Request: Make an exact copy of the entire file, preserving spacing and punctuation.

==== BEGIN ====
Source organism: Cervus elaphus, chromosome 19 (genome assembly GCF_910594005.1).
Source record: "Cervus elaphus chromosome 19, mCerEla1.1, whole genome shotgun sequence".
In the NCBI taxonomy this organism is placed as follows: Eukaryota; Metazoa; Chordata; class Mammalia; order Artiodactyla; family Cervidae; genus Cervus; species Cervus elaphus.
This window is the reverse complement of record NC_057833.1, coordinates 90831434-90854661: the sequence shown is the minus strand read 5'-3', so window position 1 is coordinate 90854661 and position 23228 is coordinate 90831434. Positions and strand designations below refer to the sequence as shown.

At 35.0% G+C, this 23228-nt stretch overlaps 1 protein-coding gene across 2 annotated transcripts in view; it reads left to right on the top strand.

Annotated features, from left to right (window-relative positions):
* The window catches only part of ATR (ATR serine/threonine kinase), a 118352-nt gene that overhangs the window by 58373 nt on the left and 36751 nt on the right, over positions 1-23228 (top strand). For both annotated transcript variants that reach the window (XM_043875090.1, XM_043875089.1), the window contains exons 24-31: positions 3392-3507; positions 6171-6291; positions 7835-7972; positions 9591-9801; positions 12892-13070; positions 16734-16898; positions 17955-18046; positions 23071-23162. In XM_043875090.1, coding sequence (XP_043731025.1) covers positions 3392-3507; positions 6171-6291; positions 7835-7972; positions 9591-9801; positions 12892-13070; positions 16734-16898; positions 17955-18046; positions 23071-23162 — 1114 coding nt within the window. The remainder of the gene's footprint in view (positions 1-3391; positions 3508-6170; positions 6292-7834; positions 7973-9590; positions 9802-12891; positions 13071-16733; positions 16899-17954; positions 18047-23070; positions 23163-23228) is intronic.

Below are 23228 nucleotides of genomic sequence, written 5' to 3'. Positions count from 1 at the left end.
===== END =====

Source organism: Cervus elaphus, chromosome 19 (genome assembly GCF_910594005.1).
Source record: "Cervus elaphus chromosome 19, mCerEla1.1, whole genome shotgun sequence".
In the NCBI taxonomy this organism is placed as follows: Eukaryota; Metazoa; Chordata; class Mammalia; order Artiodactyla; family Cervidae; genus Cervus; species Cervus elaphus.
This window is the reverse complement of record NC_057833.1, coordinates 90831434-90854661: the sequence shown is the minus strand read 5'-3', so window position 1 is coordinate 90854661 and position 23228 is coordinate 90831434. Positions and strand designations below refer to the sequence as shown.

At 35.0% G+C, this 23228-nt stretch overlaps 1 protein-coding gene across 2 annotated transcripts in view; it reads left to right on the top strand.

Annotated features, from left to right (window-relative positions):
* The window catches only part of ATR (ATR serine/threonine kinase), a 118352-nt gene that overhangs the window by 58373 nt on the left and 36751 nt on the right, over positions 1-23228 (top strand). For both annotated transcript variants that reach the window (XM_043875090.1, XM_043875089.1), the window contains exons 24-31: positions 3392-3507; positions 6171-6291; positions 7835-7972; positions 9591-9801; positions 12892-13070; positions 16734-16898; positions 17955-18046; positions 23071-23162. In XM_043875090.1, coding sequence (XP_043731025.1) covers positions 3392-3507; positions 6171-6291; positions 7835-7972; positions 9591-9801; positions 12892-13070; positions 16734-16898; positions 17955-18046; positions 23071-23162 — 1114 coding nt within the window. The remainder of the gene's footprint in view (positions 1-3391; positions 3508-6170; positions 6292-7834; positions 7973-9590; positions 9802-12891; positions 13071-16733; positions 16899-17954; positions 18047-23070; positions 23163-23228) is intronic.

Below are 23228 nucleotides of genomic sequence, written 5' to 3'. Positions count from 1 at the left end.